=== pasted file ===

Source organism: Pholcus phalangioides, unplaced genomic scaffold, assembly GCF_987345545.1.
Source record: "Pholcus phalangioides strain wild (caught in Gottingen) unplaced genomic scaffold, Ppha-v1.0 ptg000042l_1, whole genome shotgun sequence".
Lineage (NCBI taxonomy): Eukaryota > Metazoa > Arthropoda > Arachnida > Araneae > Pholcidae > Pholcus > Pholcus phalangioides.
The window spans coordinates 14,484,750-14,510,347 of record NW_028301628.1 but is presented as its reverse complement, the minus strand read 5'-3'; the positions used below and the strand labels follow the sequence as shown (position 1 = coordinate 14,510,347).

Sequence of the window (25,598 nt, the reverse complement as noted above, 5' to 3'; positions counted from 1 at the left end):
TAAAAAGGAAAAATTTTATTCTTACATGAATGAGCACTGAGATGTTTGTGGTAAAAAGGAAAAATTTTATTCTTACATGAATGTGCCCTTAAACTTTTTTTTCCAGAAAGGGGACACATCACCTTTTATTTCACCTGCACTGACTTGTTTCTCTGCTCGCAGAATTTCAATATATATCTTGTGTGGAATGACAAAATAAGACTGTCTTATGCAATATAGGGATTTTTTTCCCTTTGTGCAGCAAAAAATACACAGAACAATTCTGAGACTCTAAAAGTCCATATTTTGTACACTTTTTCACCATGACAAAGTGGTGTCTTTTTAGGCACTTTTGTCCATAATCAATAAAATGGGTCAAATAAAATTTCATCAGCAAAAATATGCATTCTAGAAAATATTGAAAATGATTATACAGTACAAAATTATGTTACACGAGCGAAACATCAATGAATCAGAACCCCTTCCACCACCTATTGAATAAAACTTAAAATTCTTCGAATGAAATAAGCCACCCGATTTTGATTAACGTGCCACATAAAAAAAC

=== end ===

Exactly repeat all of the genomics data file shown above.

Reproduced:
Source organism: Pholcus phalangioides, unplaced genomic scaffold, assembly GCF_987345545.1.
Source record: "Pholcus phalangioides strain wild (caught in Gottingen) unplaced genomic scaffold, Ppha-v1.0 ptg000042l_1, whole genome shotgun sequence".
Lineage (NCBI taxonomy): Eukaryota > Metazoa > Arthropoda > Arachnida > Araneae > Pholcidae > Pholcus > Pholcus phalangioides.
The window spans coordinates 14,484,750-14,510,347 of record NW_028301628.1 but is presented as its reverse complement, the minus strand read 5'-3'; the positions used below and the strand labels follow the sequence as shown (position 1 = coordinate 14,510,347).

Sequence of the window (25,598 nt, the reverse complement as noted above, 5' to 3'; positions counted from 1 at the left end):
TAAAAAGGAAAAATTTTATTCTTACATGAATGAGCACTGAGATGTTTGTGGTAAAAAGGAAAAATTTTATTCTTACATGAATGTGCCCTTAAACTTTTTTTTCCAGAAAGGGGACACATCACCTTTTATTTCACCTGCACTGACTTGTTTCTCTGCTCGCAGAATTTCAATATATATCTTGTGTGGAATGACAAAATAAGACTGTCTTATGCAATATAGGGATTTTTTTCCCTTTGTGCAGCAAAAAATACACAGAACAATTCTGAGACTCTAAAAGTCCATATTTTGTACACTTTTTCACCATGACAAAGTGGTGTCTTTTTAGGCACTTTTGTCCATAATCAATAAAATGGGTCAAATAAAATTTCATCAGCAAAAATATGCATTCTAGAAAATATTGAAAATGATTATACAGTACAAAATTATGTTACACGAGCGAAACATCAATGAATCAGAACCCCTTCCACCACCTATTGAATAAAACTTAAAATTCTTCGAATGAAATAAGCCACCCGATTTTGATTAACGTGCCACATAAAAAAAC